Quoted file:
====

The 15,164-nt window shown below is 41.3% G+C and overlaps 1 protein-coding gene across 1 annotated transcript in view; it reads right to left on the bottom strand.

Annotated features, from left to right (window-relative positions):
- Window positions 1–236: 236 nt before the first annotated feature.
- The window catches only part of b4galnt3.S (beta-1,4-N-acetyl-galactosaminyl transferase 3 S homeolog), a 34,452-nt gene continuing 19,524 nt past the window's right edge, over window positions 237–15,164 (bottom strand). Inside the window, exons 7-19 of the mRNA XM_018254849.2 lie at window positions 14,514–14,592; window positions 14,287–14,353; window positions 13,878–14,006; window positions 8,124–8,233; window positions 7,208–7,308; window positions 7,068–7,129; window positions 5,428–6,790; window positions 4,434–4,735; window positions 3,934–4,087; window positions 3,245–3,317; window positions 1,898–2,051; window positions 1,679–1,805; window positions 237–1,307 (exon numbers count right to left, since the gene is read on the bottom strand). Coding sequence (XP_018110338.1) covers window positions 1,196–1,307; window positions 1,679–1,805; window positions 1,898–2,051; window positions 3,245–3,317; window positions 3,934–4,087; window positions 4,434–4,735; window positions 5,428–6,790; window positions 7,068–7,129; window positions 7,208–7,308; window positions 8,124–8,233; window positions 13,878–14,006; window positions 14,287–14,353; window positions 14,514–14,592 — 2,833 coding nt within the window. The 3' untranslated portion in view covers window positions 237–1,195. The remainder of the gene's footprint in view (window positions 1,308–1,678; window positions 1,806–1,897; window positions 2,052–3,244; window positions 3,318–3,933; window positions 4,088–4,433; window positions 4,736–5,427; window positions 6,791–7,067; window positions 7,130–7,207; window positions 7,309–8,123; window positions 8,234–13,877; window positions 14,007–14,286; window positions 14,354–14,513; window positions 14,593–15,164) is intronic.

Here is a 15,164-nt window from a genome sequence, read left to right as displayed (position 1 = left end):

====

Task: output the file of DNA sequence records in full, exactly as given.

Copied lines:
The 15,164-nt window shown below is 41.3% G+C and overlaps 1 protein-coding gene across 1 annotated transcript in view; it reads right to left on the bottom strand.

Annotated features, from left to right (window-relative positions):
- Window positions 1–236: 236 nt before the first annotated feature.
- The window catches only part of b4galnt3.S (beta-1,4-N-acetyl-galactosaminyl transferase 3 S homeolog), a 34,452-nt gene continuing 19,524 nt past the window's right edge, over window positions 237–15,164 (bottom strand). Inside the window, exons 7-19 of the mRNA XM_018254849.2 lie at window positions 14,514–14,592; window positions 14,287–14,353; window positions 13,878–14,006; window positions 8,124–8,233; window positions 7,208–7,308; window positions 7,068–7,129; window positions 5,428–6,790; window positions 4,434–4,735; window positions 3,934–4,087; window positions 3,245–3,317; window positions 1,898–2,051; window positions 1,679–1,805; window positions 237–1,307 (exon numbers count right to left, since the gene is read on the bottom strand). Coding sequence (XP_018110338.1) covers window positions 1,196–1,307; window positions 1,679–1,805; window positions 1,898–2,051; window positions 3,245–3,317; window positions 3,934–4,087; window positions 4,434–4,735; window positions 5,428–6,790; window positions 7,068–7,129; window positions 7,208–7,308; window positions 8,124–8,233; window positions 13,878–14,006; window positions 14,287–14,353; window positions 14,514–14,592 — 2,833 coding nt within the window. The 3' untranslated portion in view covers window positions 237–1,195. The remainder of the gene's footprint in view (window positions 1,308–1,678; window positions 1,806–1,897; window positions 2,052–3,244; window positions 3,318–3,933; window positions 4,088–4,433; window positions 4,736–5,427; window positions 6,791–7,067; window positions 7,130–7,207; window positions 7,309–8,123; window positions 8,234–13,877; window positions 14,007–14,286; window positions 14,354–14,513; window positions 14,593–15,164) is intronic.

Here is a 15,164-nt window from a genome sequence, read left to right as displayed (position 1 = left end):